Toronto, ON – The Centre for Addiction and Mental Health (CAMH) and U.S.-based Impel NeuroPharma have signed a licensing agreement to advance a new neuropeptide-based therapeutic approach shown to be effective in treating depression.
The treatment involves using a peptide to disrupt two dopamine receptors that bind at higher rates in the brains of people with major depression. The approach represents a first-in-class therapeutic for depression and potentially other conditions.
CAMH’s Dr. Fang Liu, senior Scientist and head of Molecular Neuroscience in the Campbell Family Mental Health Research Institute, identified this elevated coupling of the D1 and D2 receptors in people with depression, and created the new peptide treatment. Dr. Liu then found a way to administer the peptide using the Precision Olfactory Delivery (POD) nasal delivery device developed by Impel NeuroPharma.
First, Dr. Liu and her team had demonstrated that the peptide relieved symptoms of depression during preclinical testing and was as effective as a conventional antidepressant medication, as published in Nature Medicine. Targeting this D1 and D2 receptor complex is unique, as antidepressant medications primarily block serotonin or norepinephrine transporters. This approach can potentially alleviate depression while minimizing unwanted side effects.
Most recently, in partnership with Impel NeuroPharma, Dr. Liu and her team found a way to administer the peptide using the POD nasal device in preclinical testing. When taken orally, the peptide does not cross the blood-brain barrier in sufficient concentrations. Using POD and delivering the peptide to the olfactory region of the nose resulted in transmission of the peptide to the correct target in the brain and relieved depression symptoms in preclinical testing. The research was supported by a Proof of Principle grant from the Canadian Institutes of Health Research (CIHR).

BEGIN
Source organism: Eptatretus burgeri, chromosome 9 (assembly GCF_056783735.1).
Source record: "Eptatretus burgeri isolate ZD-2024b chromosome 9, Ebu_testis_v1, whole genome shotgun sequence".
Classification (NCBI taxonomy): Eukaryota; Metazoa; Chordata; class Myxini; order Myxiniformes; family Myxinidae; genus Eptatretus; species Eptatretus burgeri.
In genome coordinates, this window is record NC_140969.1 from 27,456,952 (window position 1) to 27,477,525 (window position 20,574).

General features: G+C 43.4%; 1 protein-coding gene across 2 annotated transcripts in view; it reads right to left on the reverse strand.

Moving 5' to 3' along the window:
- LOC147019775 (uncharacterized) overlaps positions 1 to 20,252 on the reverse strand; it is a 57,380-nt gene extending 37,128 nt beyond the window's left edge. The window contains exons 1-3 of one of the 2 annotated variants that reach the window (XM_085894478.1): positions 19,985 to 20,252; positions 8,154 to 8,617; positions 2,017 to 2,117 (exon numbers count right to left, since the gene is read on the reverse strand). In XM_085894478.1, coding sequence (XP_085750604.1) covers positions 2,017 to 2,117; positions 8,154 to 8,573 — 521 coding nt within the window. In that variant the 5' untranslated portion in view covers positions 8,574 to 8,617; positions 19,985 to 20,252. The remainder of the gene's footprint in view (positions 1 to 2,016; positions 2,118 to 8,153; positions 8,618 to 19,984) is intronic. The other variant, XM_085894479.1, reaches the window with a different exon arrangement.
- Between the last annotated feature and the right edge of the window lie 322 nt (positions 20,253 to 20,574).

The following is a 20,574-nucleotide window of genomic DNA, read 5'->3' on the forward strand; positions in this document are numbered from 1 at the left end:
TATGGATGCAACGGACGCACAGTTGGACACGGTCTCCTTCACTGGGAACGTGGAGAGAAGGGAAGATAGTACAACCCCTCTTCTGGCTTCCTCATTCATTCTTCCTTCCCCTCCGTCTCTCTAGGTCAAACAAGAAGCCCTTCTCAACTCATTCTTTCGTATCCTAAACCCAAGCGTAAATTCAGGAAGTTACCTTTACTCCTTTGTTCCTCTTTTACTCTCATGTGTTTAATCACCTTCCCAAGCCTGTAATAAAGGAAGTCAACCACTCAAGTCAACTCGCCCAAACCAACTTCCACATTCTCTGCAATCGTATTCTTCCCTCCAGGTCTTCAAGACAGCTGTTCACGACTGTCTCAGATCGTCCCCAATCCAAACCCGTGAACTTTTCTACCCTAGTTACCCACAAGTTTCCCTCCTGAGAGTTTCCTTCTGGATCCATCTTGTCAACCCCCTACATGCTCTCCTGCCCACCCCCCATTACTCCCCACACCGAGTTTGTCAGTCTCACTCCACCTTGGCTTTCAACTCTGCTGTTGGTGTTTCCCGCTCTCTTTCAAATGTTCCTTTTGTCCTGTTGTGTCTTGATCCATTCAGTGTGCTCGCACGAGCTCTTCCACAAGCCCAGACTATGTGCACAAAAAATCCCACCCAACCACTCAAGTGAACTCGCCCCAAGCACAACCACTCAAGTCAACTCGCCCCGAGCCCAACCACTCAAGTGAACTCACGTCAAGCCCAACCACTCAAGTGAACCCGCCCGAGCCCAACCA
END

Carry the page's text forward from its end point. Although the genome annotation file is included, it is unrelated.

“This peptide is an entirely new approach to treating depression, and our work with Impel NeuroPharma has demonstrated a safe and effective way to provide this treatment in our research to date,” says Dr. Liu.
CAMH has a portfolio of issued and pending U.S. patents for the peptide, and has applied for patent protection in Canada and Europe.CAMH’s Industry Partnerships and Technology Transfer Office established the collaboration with Impel NeuroPharma to investigate Impel’s nasal delivery system for Dr. Liu’s discovery, as well as facilitated the negotiation of the new licensing agreement.
Impel NeuroPharma has licensed the peptide, and will continue research to explore the clinical development of this treatment, as part of its burgeoning portfolio of proprietary therapeutics to treat Central Nervous System conditions.
“We’re excited that this licensing agreement brings us one step closer to clinical trials,” says Dr. Liu.
SOURCE Centre for Addiction and Mental Health